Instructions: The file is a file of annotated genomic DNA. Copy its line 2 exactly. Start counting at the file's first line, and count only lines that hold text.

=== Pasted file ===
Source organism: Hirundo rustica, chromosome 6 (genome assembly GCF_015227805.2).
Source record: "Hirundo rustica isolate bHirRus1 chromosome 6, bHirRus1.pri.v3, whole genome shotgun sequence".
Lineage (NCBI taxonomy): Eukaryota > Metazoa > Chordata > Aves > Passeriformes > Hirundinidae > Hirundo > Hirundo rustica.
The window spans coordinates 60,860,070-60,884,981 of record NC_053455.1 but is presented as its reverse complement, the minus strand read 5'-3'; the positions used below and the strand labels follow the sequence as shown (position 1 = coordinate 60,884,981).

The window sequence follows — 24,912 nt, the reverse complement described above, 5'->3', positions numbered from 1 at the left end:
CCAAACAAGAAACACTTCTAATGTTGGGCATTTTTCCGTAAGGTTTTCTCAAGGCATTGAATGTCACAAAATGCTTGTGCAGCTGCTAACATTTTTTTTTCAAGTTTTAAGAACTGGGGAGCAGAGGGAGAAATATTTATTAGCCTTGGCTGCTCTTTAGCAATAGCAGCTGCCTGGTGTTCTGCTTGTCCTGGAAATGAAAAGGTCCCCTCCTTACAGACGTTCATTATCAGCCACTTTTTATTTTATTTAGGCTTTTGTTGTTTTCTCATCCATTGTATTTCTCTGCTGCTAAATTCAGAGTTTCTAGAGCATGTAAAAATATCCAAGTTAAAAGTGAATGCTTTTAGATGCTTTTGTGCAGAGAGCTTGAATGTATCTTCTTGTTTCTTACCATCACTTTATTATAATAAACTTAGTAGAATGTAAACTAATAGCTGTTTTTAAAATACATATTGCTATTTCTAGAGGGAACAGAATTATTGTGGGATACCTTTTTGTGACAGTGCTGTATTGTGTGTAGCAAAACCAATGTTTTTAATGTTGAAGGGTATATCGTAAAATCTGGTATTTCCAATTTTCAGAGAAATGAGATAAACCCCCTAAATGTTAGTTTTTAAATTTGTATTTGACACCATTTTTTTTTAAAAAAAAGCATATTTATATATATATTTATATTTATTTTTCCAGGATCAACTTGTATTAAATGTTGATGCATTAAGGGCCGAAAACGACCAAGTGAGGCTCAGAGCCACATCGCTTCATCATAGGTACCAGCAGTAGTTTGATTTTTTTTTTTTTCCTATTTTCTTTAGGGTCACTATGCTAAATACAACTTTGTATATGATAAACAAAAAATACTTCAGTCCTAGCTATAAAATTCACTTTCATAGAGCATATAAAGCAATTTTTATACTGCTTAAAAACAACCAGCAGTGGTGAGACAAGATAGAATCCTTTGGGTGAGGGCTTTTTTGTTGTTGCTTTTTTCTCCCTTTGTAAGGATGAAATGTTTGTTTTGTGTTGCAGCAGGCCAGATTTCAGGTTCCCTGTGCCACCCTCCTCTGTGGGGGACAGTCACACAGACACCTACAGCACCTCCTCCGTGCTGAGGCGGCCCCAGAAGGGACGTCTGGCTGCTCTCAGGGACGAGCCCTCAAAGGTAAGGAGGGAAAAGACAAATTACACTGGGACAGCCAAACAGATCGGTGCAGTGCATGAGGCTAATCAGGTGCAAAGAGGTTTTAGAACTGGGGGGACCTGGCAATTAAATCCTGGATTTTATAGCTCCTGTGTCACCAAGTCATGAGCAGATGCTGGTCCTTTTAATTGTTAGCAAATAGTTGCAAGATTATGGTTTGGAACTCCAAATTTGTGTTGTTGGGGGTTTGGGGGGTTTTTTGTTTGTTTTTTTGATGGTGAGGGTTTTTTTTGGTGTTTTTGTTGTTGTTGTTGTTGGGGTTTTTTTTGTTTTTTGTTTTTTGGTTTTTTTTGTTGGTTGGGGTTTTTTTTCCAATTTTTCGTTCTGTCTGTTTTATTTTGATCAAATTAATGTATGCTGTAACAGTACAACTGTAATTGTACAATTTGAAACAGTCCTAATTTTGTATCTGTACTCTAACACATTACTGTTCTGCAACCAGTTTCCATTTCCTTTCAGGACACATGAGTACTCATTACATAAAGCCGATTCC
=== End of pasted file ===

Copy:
Source record: "Hirundo rustica isolate bHirRus1 chromosome 6, bHirRus1.pri.v3, whole genome shotgun sequence".